It is that impunity that has enraged Mexico’s feminists, leading some groups to embrace violence as a tactic to force the nation to pay attention to their demands.

“We fight today so we don’t die tomorrow,” women chanted Monday as they marched across the city to the national palace. Others declared, “The fault is not mine, not because of where I was or what I was wearing.”

Over the weekend, activists spray-painted the barricade around the palace with the names of women killed by their husbands, boyfriends or supposed admirers.

filled the capital’s streets after several grisly assaults against women sparked public outrage, including the killing of a 7-year-old girl who was found disemboweled in a body bag.

A day later, tens of thousands of women stayed home from work in a nationwide strike to protest the violence.

accused of sexual assault by several women. The candidate, Félix Salgado Macedonio, is running for governor in the state of Guerrero, pending a party poll to confirm his candidacy.

On the morning of Monday’s protest, the president again accused conservative groups of co-opting the feminist movement, and claimed that women’s marches had begun only after he took power. He pointed to his own government as a commitment to his struggle for equality, the first cabinet in Mexican history to have half the seats filled by women.

Mr. López Obrador defended the wall his government erected around the national palace. And he said that while he supported the feminist movement, he would not tolerate the violence or the vandalism seen during the women’s march last year.

Ms. Granados and her daughter said the wall felt out of keeping for a president who says he is a man of the people.

“Look, I don’t agree to destroy monuments or damage, right?” Ms. Granados said. “But it is also clear to me that a monument is not worth more than the life of a girl.”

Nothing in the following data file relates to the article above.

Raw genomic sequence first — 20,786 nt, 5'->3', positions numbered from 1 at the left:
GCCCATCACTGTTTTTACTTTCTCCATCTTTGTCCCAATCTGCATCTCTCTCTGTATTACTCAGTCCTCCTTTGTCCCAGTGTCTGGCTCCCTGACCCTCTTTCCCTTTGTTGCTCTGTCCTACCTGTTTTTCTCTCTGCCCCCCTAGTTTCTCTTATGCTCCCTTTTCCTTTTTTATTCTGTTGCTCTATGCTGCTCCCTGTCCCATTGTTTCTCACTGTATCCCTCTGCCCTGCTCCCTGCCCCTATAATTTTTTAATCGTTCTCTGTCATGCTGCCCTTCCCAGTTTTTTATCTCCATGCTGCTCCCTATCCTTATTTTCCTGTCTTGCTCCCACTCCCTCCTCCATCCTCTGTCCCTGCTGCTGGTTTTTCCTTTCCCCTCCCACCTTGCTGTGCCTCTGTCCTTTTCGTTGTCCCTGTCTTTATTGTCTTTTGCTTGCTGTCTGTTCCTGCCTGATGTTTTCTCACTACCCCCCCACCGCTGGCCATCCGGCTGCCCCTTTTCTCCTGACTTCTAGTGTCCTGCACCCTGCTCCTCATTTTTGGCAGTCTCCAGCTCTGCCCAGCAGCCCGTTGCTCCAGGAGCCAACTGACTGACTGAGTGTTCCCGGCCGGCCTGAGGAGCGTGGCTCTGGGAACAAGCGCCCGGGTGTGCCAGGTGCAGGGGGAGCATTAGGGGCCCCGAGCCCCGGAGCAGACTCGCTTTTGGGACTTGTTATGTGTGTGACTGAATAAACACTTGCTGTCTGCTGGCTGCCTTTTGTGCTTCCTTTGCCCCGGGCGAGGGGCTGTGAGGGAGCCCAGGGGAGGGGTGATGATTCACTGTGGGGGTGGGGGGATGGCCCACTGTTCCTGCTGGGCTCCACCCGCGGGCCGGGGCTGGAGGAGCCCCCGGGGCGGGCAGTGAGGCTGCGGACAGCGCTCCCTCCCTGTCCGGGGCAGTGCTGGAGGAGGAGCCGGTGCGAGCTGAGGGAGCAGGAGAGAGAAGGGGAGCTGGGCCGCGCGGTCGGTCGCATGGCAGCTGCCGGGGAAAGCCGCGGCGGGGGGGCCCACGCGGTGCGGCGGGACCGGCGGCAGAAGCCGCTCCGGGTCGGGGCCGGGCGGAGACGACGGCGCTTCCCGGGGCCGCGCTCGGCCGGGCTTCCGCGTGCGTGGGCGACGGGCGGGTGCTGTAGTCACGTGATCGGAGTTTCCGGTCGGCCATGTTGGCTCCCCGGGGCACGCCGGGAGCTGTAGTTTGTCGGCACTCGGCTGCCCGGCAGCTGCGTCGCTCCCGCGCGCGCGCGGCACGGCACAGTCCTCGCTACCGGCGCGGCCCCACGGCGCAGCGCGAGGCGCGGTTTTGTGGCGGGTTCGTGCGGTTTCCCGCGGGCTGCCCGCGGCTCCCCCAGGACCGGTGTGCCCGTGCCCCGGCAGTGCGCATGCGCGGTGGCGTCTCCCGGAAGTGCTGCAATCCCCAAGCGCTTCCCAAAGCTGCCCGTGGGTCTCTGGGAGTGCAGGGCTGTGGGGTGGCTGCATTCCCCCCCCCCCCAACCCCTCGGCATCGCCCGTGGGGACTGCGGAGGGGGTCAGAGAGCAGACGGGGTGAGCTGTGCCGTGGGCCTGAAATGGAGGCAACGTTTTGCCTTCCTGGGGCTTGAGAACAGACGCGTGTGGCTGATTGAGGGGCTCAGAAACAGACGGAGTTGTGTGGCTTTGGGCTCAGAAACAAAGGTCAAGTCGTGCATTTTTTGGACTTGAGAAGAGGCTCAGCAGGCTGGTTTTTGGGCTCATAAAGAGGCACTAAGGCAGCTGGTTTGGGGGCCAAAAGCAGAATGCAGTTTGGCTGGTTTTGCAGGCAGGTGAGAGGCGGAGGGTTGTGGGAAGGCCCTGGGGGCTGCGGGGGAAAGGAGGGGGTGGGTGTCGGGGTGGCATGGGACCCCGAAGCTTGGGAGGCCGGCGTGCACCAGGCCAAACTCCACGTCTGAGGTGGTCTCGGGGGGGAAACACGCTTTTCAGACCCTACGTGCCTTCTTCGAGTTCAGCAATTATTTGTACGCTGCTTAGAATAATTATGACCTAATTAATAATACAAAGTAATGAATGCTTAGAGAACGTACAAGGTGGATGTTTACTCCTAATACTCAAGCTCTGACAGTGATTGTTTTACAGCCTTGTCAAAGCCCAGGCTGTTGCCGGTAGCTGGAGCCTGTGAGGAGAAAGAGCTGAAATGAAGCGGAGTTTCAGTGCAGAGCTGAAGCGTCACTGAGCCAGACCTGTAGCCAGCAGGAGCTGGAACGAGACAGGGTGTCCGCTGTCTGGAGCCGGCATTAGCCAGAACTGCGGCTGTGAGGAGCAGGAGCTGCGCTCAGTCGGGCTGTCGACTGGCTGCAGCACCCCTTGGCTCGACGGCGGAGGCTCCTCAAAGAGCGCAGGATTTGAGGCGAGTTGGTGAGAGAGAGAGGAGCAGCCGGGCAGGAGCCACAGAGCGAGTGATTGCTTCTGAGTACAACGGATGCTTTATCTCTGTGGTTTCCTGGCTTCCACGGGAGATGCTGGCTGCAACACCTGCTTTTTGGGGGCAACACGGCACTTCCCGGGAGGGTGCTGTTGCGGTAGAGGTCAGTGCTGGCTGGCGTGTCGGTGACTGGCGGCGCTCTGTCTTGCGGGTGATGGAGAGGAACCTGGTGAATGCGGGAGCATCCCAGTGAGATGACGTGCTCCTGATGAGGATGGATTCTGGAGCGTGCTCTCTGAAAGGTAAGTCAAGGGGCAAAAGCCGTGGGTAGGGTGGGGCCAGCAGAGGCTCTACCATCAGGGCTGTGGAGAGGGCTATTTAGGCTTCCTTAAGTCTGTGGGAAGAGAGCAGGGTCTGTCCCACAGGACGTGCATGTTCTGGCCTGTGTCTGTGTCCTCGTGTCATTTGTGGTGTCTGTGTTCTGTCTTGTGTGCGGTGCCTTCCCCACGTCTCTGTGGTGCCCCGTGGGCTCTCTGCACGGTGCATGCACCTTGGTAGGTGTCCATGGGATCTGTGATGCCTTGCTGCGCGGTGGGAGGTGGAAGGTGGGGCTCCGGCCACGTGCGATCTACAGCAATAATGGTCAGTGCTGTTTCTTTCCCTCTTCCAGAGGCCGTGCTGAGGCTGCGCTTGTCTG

Her daughter, Ms. Puente, piped up.

The wall, she said, “is a contradiction.”

Ana Sosa in Mexico City contributed reporting.

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Swiss Voters Narrowly Approve a Ban on Face Coverings

GENEVA — Switzerland on Sunday became the latest European country to ban the wearing of face coverings in public places, prohibiting the veils worn by Muslim women.

Official results of the nationwide referendum showed 51.2 percent of voters supported the ban on full facial coverings, which was proposed by the populist, anti-immigrant Swiss People’s Party (S.V.P.), compared with 48.8 percent opposing it, a much narrower margin of victory than pollsters had initially predicted.

The initiative, started long before the onset of the coronavirus pandemic, makes exceptions for facial coverings worn at religious sites and for security or health purposes, but also bans coverings like the ski masks worn by protesters. Officials have two years to write legislation to put the ban into effect.

The federal government had urged voters to reject the ban as tackling a problem that didn’t exist and arguing that it would damage tourism.

Critics of the ban cited a study showing only some 30 women in Switzerland wear the veils and most of them were born in Switzerland and had converted to Islam. The only people seen wearing the burqa, a full head-to-toe covering, are visitors from the Middle East, mostly wealthy tourists from the Persian Gulf bringing welcome revenue to the country’s hospitality industry.

France, Denmark, the Netherlands and Austria ban face coverings, and opinion polls at the start of the year showed the Swiss initiative garnering the backing of around 65 percent of voters, but the gap narrowed quickly as liberals and women’s groups pushed back against a ban they condemned as racist, Islamophobic and sexist.

The Swiss People’s Party has “always profited from campaigning against minorities, and feel they have to keep doing it,” said Elena Michel, a manager of a campaign against the ban for Operation Libero, an activist group supporting liberal causes. “In the end all our freedoms are at stake. If we open that door, it shows a tendency that it’s OK to take away the fundamental rights of minorities.”

Switzerland’s Central Council of Muslims called the result of the vote “a dark day” for Muslims and issued a statement saying, “Today’s decision opens old wounds, further expands the principle of legal inequality, and sends a clear signal of exclusion to the Muslim minority.”